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Council divided on allowing chickens in City backyards

Council divided on allowing chickens in City backyards
Prince Albert city council was unable to come to an agreement on whether chickens should be allowed in Prince Albert. Photo courtesy Quang Nguyen Vinh/Pexels.com

The opinions of City Council were split during Monday’s Executive Committee meeting after a local resident brought forward a suggestion to allow chickens in Prince Albert backyards.

According to Lance McDougald, raising chickens is beneficial not only to the pocketbook, but also to the ecosystem.

Keeping chickens reduces the need to spray pesticides while also providing homegrown eggs to combat inflating food costs, he said.

McDougald noted a number of Canadian cities that allow chickens in backyards, such as St. Albert, Alberta, who’s City Council passed a bylaw in 2019 allowing for hen keeping in the community following a two year long pilot project.

Allowing backyard chickens is an issue that has been raised to Council twice in the last eight years, once in 2017 and again in 2020. City Planner Craig Guidinger explained that a report was created in 2017 that presented the pros and cons to allowing chickens and amending the City’s Responsible Pet Ownership Bylaw.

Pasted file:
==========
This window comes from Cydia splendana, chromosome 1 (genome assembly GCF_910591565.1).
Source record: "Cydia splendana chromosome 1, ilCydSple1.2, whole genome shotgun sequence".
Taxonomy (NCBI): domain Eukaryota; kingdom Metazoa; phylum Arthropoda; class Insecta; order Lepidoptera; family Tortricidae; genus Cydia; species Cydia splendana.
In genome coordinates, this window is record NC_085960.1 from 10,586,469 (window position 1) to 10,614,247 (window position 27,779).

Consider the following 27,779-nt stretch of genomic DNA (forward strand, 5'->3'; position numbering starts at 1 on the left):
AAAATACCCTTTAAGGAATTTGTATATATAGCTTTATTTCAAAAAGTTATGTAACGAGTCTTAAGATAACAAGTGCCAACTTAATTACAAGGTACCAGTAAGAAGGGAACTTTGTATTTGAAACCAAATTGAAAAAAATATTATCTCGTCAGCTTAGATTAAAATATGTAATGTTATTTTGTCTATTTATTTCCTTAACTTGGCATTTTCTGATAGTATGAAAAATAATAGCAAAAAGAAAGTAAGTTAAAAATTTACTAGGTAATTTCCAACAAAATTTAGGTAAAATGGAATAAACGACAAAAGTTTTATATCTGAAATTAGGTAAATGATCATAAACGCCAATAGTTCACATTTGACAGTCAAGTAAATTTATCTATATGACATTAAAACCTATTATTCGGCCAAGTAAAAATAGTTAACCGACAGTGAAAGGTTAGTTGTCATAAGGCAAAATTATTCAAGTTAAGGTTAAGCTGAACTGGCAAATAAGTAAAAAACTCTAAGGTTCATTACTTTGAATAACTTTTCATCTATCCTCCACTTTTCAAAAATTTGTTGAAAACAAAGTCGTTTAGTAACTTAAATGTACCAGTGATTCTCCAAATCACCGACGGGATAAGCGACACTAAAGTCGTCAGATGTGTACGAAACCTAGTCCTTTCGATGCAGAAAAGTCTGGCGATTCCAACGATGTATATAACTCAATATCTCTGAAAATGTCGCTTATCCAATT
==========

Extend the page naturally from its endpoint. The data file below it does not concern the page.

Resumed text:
“With allowing four chickens or other types of animals, there are some considerations – the attraction of rodents, if not done properly it can equate to smells and disruptions in the neighborhood,” said Guidinger.

Currently, chickens are allowed within City limits but they’re required to be located on an acreage, said Mayor Greg Dionne.

“I believe there’s a place for chickens, but I believe that’s an acreage and I don’t believe it should be in our city,” said Dionne.

Coun. Blake Edwards said he’s not totally against allowing chickens in the future, but he doesn’t see the City being ready for right now.

“Our bylaw is extremely busy; our bylaw officers are all over the place,” said Edwards. “I think this will bring on a whole new set of concerns for the City.”

After a number of defeated motions and tied votes, City Council ultimately decided to move on from the discussion as they were unable to come to an agreement on whether to receive and file the information or pass it along to Administration for review and report.